11. 11. Think-Pair-Share <ul><li>Consider a student. Somebody you have been trying to figure out or get un-stuck. </li></ul><ul><ul><li>What could you teach that would make the biggest difference? </li></ul></ul>
  12. 12. Conferring <ul><li>Research </li></ul><ul><ul><li>DRA2, F & P, reader’s notebook, post-its, open-ended response/writing about reading, observations during mini-lessons, or have the student read for you </li></ul></ul><ul><li>Decide </li></ul><ul><ul><li>What does the student do well? Compliment! </li></ul></ul><ul><ul><li>What does the student need? </li></ul></ul><ul><li>Teach </li></ul><ul><ul><li>Apply the 80/20 Rule </li></ul></ul><ul><ul><ul><li>What 20% instructional strategy will give us the 80% results? TEACH IT! </li></ul></ul></ul>
  13. 13. Readers’ Profiles--The Research Begins <ul><li>District Assessment Data (DRA2, DRP, F&P) </li></ul><ul><li>State Testing Data (Strands mastered) </li></ul><ul><li>Learning Style Inventory </li></ul><ul><li>What does the student do well? What instructional needs are evident, either to fill gaps or to move the student forward to the next level? </li></ul>
  14. 16. Teaching as LISTENING--the Research Continues <ul><li>Look and listen for patterns: </li></ul><ul><ul><li>Reader’s notebook </li></ul></ul><ul><ul><li>Reading Logs </li></ul></ul><ul><ul><li>Anecdotal records </li></ul></ul><ul><ul><li>Conferring notes </li></ul></ul><ul><ul><li>Classroom assessments </li></ul></ul>
  15. 17. Establishing Goals for Readers <ul><li>You’ve collected your data. </li></ul><ul><li>You’ve analyzed the data for strengths and areas of instructional need </li></ul><ul><li>What are the patterns across data and performances? </li></ul><ul><li>Prioritize--apply the 80/20 rule. </li></ul><ul><li>Create an action plan--methods, frequency, duration, and specific strategies. </li></ul>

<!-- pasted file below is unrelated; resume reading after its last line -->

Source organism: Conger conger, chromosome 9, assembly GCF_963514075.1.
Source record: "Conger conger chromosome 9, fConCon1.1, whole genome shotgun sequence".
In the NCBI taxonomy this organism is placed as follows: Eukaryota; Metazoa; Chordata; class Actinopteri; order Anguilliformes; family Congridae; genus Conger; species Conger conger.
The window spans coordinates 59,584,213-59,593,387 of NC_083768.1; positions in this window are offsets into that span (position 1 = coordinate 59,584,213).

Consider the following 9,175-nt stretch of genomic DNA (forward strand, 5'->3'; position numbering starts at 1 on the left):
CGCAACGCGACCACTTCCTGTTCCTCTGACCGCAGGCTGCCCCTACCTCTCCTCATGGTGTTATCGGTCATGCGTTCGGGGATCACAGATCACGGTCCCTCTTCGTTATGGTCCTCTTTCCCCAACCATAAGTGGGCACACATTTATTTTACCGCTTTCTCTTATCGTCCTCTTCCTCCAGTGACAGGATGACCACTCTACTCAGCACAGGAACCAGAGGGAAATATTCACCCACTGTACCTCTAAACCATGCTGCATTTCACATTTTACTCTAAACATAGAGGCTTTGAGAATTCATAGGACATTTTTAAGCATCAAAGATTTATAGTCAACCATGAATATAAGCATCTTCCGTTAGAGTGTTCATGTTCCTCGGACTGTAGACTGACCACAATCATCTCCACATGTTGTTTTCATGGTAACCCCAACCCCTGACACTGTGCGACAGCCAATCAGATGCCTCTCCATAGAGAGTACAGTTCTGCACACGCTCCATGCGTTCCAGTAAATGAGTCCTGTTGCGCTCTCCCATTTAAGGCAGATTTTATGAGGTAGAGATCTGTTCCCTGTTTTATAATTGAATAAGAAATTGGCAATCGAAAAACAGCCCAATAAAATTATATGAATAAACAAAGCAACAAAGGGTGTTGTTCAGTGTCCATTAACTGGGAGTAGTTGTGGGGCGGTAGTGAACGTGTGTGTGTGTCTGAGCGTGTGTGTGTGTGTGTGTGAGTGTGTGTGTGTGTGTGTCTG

16. 18. Rick Confers with Amori <ul><li> </li></ul><ul><li>As you watch look for: </li></ul><ul><li>How he researches his teaching point </li></ul><ul><li>What he decides to teach </li></ul><ul><li>How he teaches it </li></ul>
  17. 19. Turn and Talk <ul><li>What evidence of research did you see in Rick’s conference with Amori? </li></ul><ul><li>What did he decide to teach? </li></ul>
  18. 20. More Conferring and the Wrap-up <ul><li>Here Rick Kleine talks a bit about how he established the routine and structure of conferring in his classroom. You can also see excerpts of his work with 2 other individual readers. Notice how he meets each reader where they are within the context of the lesson. </li></ul><ul><li> </li></ul>
  19. 21. Think again about that student you are trying to get un-stuck. <ul><li>What does s/he do well? </li></ul><ul><li>What patterns of instructional need can you see across data and observations? </li></ul><ul><li>What is the 20% thing you can teach this student to get the 80% results? </li></ul><ul><li>Where can you teach it? How often? For how long? What specific strategies will you use? </li></ul>
  20. 22. Turn and Talk <ul><li>An “Aha!” </li></ul><ul><li>An affirmation </li></ul><ul><li>A next step for the classroom </li></ul>